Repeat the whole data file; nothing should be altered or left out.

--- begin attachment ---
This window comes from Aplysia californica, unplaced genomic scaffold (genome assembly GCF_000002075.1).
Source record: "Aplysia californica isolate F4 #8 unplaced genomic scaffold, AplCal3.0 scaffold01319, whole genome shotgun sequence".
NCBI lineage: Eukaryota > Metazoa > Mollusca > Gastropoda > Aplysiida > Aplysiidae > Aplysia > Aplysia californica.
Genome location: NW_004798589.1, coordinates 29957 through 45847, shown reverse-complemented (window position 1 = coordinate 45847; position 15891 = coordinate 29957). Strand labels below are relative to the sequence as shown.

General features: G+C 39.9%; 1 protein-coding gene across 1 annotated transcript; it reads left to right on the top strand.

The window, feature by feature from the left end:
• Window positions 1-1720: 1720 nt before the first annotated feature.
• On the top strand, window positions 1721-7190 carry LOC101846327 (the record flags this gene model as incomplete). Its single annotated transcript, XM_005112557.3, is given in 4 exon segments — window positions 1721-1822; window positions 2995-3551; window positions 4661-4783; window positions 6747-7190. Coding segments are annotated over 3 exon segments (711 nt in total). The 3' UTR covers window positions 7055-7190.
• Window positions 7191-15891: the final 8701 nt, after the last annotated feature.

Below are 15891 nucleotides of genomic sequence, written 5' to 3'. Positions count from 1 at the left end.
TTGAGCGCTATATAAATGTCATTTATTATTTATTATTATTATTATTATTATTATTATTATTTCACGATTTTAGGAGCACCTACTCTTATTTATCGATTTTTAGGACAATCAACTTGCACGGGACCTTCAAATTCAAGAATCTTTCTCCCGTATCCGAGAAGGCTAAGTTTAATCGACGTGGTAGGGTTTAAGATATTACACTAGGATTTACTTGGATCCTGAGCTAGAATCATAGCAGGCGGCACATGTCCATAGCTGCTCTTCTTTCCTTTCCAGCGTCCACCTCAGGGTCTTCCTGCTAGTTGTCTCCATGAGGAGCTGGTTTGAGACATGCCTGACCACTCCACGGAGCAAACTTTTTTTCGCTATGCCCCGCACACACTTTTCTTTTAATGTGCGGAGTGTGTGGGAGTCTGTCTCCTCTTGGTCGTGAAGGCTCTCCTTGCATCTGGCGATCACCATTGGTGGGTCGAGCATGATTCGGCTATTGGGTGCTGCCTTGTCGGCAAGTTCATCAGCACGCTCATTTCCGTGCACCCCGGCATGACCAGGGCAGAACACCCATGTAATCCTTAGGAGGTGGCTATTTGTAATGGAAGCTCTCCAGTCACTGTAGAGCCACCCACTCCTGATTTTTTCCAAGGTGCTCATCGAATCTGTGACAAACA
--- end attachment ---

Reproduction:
This window comes from Aplysia californica, unplaced genomic scaffold (genome assembly GCF_000002075.1).
Source record: "Aplysia californica isolate F4 #8 unplaced genomic scaffold, AplCal3.0 scaffold01319, whole genome shotgun sequence".
NCBI lineage: Eukaryota > Metazoa > Mollusca > Gastropoda > Aplysiida > Aplysiidae > Aplysia > Aplysia californica.
Genome location: NW_004798589.1, coordinates 29957 through 45847, shown reverse-complemented (window position 1 = coordinate 45847; position 15891 = coordinate 29957). Strand labels below are relative to the sequence as shown.

General features: G+C 39.9%; 1 protein-coding gene across 1 annotated transcript; it reads left to right on the top strand.

The window, feature by feature from the left end:
• Window positions 1-1720: 1720 nt before the first annotated feature.
• On the top strand, window positions 1721-7190 carry LOC101846327 (the record flags this gene model as incomplete). Its single annotated transcript, XM_005112557.3, is given in 4 exon segments — window positions 1721-1822; window positions 2995-3551; window positions 4661-4783; window positions 6747-7190. Coding segments are annotated over 3 exon segments (711 nt in total). The 3' UTR covers window positions 7055-7190.
• Window positions 7191-15891: the final 8701 nt, after the last annotated feature.

Below are 15891 nucleotides of genomic sequence, written 5' to 3'. Positions count from 1 at the left end.
TTGAGCGCTATATAAATGTCATTTATTATTTATTATTATTATTATTATTATTATTATTATTTCACGATTTTAGGAGCACCTACTCTTATTTATCGATTTTTAGGACAATCAACTTGCACGGGACCTTCAAATTCAAGAATCTTTCTCCCGTATCCGAGAAGGCTAAGTTTAATCGACGTGGTAGGGTTTAAGATATTACACTAGGATTTACTTGGATCCTGAGCTAGAATCATAGCAGGCGGCACATGTCCATAGCTGCTCTTCTTTCCTTTCCAGCGTCCACCTCAGGGTCTTCCTGCTAGTTGTCTCCATGAGGAGCTGGTTTGAGACATGCCTGACCACTCCACGGAGCAAACTTTTTTTCGCTATGCCCCGCACACACTTTTCTTTTAATGTGCGGAGTGTGTGGGAGTCTGTCTCCTCTTGGTCGTGAAGGCTCTCCTTGCATCTGGCGATCACCATTGGTGGGTCGAGCATGATTCGGCTATTGGGTGCTGCCTTGTCGGCAAGTTCATCAGCACGCTCATTTCCGTGCACCCCGGCATGACCAGGGCAGAACACCCATGTAATCCTTAGGAGGTGGCTATTTGTAATGGAAGCTCTCCAGTCACTGTAGAGCCACCCACTCCTGATTTTTTCCAAGGTGCTCATCGAATCTGTGACAAACA